US Navy Leaves Vieques After 60 Years of Bombing

The US Navy bombing tests and military practice on the island of Vieques, Puerto Rico, has ended. On May 1, citizens in Vieques celebrated the first day in over 60 years without a US Navy bombing run.

Puerto Ricans of Vieques objected to the US Navy’s presence across many other ideologically divisive issues regarding the US. Until recently, the US Navy owned over two-thirds of Vieques. When the US bought this land in the 1940s, many families and farmers were forced out of their homes and off their lands to make way for military exercises, which began in 1947.

Bush announced that the Navy would leave Vieques in June 2001, and it is widely accepted that it was the success of the protest movement that led to the this decision and to the US Navy’s withdrawl.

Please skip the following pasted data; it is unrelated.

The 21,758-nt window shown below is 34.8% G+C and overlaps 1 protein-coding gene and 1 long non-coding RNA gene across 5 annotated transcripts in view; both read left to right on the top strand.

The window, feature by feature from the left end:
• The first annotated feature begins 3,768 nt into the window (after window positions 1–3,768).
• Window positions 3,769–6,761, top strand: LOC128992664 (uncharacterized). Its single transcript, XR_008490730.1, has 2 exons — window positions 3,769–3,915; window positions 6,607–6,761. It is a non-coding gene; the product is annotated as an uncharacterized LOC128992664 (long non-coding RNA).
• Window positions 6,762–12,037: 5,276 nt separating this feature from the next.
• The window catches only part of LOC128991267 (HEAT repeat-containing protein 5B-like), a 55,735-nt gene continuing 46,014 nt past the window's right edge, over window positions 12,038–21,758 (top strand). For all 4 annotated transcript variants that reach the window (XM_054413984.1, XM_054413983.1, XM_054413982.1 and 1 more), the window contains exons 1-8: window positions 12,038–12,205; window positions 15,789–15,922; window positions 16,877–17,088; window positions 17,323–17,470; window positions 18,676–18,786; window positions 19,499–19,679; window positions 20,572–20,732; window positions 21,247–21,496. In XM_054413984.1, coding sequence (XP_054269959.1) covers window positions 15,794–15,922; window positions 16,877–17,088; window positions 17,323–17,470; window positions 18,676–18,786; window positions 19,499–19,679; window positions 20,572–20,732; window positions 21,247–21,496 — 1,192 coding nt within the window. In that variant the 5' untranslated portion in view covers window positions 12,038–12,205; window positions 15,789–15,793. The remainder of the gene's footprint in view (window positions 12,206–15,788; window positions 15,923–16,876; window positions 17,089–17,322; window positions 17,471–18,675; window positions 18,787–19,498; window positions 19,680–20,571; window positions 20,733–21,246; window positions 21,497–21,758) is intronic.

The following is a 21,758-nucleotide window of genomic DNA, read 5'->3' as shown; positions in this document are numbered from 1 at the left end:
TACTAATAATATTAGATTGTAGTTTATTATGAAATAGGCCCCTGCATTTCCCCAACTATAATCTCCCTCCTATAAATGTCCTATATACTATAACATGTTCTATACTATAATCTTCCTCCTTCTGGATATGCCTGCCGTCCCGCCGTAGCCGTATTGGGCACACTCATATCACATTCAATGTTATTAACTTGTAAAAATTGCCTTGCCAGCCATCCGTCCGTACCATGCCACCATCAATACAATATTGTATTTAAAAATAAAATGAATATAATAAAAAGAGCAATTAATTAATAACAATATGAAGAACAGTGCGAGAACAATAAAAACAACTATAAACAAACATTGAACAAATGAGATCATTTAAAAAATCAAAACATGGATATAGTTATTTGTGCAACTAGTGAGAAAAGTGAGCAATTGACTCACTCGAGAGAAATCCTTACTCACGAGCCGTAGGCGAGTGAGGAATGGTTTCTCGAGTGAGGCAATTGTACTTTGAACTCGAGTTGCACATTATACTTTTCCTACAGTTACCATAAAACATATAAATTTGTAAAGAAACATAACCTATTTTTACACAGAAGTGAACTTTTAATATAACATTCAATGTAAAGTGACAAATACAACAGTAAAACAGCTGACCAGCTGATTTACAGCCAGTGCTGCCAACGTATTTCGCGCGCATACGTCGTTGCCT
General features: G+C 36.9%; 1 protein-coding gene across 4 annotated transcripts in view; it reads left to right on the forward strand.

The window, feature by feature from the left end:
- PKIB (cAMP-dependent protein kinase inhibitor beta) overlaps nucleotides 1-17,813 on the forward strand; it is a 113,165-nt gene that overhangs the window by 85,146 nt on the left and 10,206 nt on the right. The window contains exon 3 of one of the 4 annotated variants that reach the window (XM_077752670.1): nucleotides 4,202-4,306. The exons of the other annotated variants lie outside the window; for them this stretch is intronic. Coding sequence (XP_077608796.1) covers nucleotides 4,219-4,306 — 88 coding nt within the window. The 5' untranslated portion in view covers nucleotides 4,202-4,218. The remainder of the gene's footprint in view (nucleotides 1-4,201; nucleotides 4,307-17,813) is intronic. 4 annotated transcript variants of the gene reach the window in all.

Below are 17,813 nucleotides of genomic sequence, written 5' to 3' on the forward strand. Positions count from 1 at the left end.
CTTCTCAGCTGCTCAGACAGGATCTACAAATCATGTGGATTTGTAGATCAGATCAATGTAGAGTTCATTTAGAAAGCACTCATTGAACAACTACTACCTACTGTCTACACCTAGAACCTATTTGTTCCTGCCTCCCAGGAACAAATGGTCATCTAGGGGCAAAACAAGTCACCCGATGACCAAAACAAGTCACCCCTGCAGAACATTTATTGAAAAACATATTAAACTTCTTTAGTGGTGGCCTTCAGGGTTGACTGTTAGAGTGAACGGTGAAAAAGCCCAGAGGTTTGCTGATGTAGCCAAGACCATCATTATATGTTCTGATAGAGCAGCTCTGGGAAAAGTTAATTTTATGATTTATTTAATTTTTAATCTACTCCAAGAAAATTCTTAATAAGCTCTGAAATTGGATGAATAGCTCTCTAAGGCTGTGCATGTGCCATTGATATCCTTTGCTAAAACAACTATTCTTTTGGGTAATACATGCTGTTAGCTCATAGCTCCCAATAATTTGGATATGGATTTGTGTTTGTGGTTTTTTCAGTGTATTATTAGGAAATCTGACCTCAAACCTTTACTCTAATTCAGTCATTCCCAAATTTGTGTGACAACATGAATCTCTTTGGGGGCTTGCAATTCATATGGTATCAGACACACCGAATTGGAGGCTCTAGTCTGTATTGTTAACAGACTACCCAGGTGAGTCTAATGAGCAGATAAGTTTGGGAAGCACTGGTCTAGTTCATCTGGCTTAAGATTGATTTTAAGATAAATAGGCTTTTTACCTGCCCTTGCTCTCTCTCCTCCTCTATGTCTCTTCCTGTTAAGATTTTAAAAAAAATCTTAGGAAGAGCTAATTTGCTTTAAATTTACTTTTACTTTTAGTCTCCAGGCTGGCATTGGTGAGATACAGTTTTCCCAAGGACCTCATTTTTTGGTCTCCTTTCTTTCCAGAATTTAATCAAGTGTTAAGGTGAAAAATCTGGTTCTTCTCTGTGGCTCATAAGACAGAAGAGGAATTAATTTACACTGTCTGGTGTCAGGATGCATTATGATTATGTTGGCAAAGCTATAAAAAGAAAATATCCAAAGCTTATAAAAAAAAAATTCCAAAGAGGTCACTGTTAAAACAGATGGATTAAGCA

While resistance to the Navy’s military exercises was ongoing, it was not until 1999, when a civilian security guard was killed by a bombing accident, that popular resistance began to have a lasting effect on US policy.

Many problems remain in Vieques, however. Environmental destruction and unexploded ordinances ravage the land. The land has not been returned to the people of Puerto Rico, rather, it has been transferred to the US Department of Fishing and Wildlife, so that an environmental assessment can be obtained. Early Puerto Rican estimates have produced a figure of $400 million necessary to clean up the land used by the US Navy, but only $23 million has been allocated so far.

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